The end is in sight – light at the end of the tunnel. I am just beginning to trust that I am on the right path leading me into the fullness of the light and that there are no more unforeseen detours ahead. That being said, today’s gospel stopped me in my tracks. It is familiar enough of a story – John baptizing in water for redemption, his prophetic ministry fueled by his belief that he was living in the end times – that the light he saw before others was the light at the end of the tunnel – the fulfillment of the Scripture, as Matthew writes. What stopped me in my tracks was the name calling and anger in John’s words. My eyes lifted from the text.
Matthew 3:7 But when he saw many Pharisees and Sadducees coming for baptism, he said to them, ‘You brood of vipers! Who warned you to flee from the wrath to come?
I’ve learned that when my eyes lift I am to get in touch with the question before me. And it was this: I can’t remember why, at this point – before Jesus had come on the radar screen to the Pharisees and Sadducees – I cannot remember why, exactly, John was so angry with these two factions of Judaism that didn’t see eye to eye on much of anything. After all these years of seminary, after all I have preached, taught, and written, in this moment, I cannot remember ever pausing here in this text to ask what was behind John’s anger.
Not a terribly insightful pause – in fact rather embarrassing to admit – but a humbling one. How could it be after all this time that I have forgotten the historical setting for John’s ministry, as related in this story? How could I possibly be coming to the end of this season and still have these elementary questions? Is this an unforeseen detour? Am I being reminded that I am headed to the light at the end of the tunnel prematurely?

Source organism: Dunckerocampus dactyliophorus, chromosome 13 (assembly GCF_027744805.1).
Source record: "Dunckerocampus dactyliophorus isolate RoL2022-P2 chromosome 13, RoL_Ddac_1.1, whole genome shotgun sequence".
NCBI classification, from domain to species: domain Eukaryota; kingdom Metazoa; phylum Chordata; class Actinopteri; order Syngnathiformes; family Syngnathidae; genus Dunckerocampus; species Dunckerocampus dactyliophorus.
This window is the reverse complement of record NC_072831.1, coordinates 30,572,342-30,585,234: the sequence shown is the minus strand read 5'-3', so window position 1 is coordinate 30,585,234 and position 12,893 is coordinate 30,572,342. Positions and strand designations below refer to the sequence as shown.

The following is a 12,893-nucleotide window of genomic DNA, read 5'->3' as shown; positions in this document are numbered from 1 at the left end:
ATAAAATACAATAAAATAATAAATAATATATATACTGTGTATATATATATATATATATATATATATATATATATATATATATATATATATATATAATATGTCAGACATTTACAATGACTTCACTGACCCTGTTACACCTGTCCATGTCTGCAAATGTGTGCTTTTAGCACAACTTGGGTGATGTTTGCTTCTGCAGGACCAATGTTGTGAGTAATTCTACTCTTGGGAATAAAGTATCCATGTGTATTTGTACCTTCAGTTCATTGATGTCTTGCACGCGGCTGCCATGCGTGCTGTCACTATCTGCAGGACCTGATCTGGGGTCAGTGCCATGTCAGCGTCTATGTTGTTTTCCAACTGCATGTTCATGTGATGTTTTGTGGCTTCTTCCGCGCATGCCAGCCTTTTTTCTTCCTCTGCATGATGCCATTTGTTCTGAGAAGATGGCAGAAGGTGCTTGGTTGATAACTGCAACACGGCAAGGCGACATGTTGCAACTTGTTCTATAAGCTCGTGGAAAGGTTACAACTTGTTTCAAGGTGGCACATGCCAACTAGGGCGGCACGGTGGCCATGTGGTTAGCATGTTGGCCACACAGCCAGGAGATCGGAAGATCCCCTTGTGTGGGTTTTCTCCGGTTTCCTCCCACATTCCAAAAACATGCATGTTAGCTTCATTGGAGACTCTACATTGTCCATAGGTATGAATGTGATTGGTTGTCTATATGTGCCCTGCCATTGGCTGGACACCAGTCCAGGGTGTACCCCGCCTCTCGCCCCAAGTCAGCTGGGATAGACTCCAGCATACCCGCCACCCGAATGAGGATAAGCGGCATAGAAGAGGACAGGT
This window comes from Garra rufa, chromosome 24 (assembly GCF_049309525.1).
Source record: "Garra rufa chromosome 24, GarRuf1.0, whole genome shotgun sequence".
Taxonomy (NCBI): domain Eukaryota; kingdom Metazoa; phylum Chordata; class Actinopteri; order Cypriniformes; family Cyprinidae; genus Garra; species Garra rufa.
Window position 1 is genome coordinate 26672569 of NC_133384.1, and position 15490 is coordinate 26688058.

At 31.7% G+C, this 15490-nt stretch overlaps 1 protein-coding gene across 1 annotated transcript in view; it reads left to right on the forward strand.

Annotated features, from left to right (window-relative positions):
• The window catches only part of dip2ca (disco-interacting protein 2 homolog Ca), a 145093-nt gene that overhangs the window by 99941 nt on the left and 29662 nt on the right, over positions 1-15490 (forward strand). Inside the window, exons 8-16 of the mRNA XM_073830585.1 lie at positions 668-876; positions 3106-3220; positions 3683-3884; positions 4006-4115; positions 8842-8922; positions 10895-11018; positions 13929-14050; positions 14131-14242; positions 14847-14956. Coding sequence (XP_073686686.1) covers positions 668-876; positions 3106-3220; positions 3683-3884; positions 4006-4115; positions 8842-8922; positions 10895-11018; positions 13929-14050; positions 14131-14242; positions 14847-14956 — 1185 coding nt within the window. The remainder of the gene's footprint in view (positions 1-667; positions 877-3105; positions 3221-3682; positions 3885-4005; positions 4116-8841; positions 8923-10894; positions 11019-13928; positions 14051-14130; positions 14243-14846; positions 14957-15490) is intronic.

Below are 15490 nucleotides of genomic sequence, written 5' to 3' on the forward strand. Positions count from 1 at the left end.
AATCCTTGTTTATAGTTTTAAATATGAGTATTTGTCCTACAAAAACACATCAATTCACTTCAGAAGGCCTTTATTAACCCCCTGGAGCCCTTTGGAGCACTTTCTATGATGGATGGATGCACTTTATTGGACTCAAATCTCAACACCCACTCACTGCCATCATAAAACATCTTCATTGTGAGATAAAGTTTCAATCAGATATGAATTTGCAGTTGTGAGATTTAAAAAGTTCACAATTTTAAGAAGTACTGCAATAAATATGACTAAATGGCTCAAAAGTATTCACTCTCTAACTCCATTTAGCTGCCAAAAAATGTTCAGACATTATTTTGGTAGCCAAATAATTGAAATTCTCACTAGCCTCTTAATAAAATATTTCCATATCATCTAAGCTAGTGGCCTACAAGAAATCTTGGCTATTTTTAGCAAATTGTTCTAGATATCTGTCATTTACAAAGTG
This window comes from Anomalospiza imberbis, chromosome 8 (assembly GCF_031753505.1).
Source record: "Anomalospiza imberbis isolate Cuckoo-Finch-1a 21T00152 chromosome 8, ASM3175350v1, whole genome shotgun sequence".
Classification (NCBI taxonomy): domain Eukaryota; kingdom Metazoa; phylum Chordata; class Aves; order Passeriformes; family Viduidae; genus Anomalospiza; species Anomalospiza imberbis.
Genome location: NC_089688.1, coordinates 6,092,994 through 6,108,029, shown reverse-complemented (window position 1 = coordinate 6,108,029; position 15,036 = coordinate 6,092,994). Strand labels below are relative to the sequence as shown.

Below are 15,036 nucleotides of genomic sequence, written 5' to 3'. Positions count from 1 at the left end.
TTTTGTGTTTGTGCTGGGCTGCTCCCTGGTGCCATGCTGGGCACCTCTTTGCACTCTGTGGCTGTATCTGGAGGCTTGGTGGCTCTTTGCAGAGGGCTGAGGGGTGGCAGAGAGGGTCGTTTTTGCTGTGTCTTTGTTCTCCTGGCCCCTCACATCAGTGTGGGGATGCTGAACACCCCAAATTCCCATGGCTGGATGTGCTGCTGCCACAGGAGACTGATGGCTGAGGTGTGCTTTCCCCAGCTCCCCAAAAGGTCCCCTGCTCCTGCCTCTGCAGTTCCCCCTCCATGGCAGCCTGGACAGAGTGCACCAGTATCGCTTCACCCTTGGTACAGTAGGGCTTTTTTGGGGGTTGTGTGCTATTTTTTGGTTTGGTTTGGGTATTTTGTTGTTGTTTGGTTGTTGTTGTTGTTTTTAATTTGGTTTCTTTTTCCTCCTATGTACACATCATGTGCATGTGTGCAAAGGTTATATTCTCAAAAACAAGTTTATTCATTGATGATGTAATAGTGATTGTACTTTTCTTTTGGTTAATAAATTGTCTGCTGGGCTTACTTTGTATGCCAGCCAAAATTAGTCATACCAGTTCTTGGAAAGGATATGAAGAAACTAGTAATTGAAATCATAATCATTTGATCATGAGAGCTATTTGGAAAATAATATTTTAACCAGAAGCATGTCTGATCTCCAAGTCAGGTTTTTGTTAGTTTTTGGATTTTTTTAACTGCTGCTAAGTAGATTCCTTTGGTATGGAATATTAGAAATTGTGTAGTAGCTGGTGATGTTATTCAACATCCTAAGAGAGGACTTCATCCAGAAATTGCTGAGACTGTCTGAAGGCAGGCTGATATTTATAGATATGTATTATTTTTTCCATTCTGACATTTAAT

I felt not only humbled, but unworthy – again, to have allowed myself to think I have learned enough, remembered enough, to move forward in God’s church as a leader. It has been such a struggle to get to this point. Perhaps, its been a struggle because it hasn’t been God’s plan for me or for God’s church.
Yep. That’s how far down I spun with that little pause. And as I was writing a reminder to myself to review my exegetical and history notes on the passage, I was paused again. This time with the words from today’s first reading from the Psalter, Psalm 26, that when I had first read this morning, had made me think not of me, but of others already in the light, doing work they were called to do as anointed leaders in God’s church. I had thought about the integrity of leadership. And the psalm reminds such leaders that what God sees and knows is intention – God knows our hearts.
Like the disciples on the road to Emmaus heard retold in Sunday’s gospel. The light had seemed to them to have been put out. And yet, there they were literally walking and talking and still trusting, unwaveringly, the Lord. Though daunted, wounded, and feeling hope-less; wondering if they had gotten it all wrong. And Jesus shows up, walks alongside – assuring and making himself known to them in the breaking of the bread.
This is what the Spirit whispered in these verses from Psalm 26 that I recalled as I was writing a sticky note reminder.
1 Vindicate me, O Lord, for I have walked in my integrity, and I have trusted in the Lord without wavering. 2 Prove me, O Lord, and try me; test my heart and mind. 3 For your steadfast love is before my eyes, and I walk in faithfulness to you.*
The Holy Spirit touched down on me and the feeling of failure and unworthiness ushered in by the truth of how little I really have learned and mastered was healed. The Lord just sort of loved me up, “vindicating me” with the reminder that I have trusted the Lord without wavering.
I heard the Spirit saying, “You have trusted the Lord. Trust the light you see out there and within. Walk towards it, embrace it. Living in the light is where all God’s people are to be. Shine. Share. Be not afraid. Take the next step. Onward.”
Lectionary Readings: AM Psalm 26, 28; PM Psalm 36, 39
Exod. 19:1-16; Col. 1:1-14; Matt. 3:7-12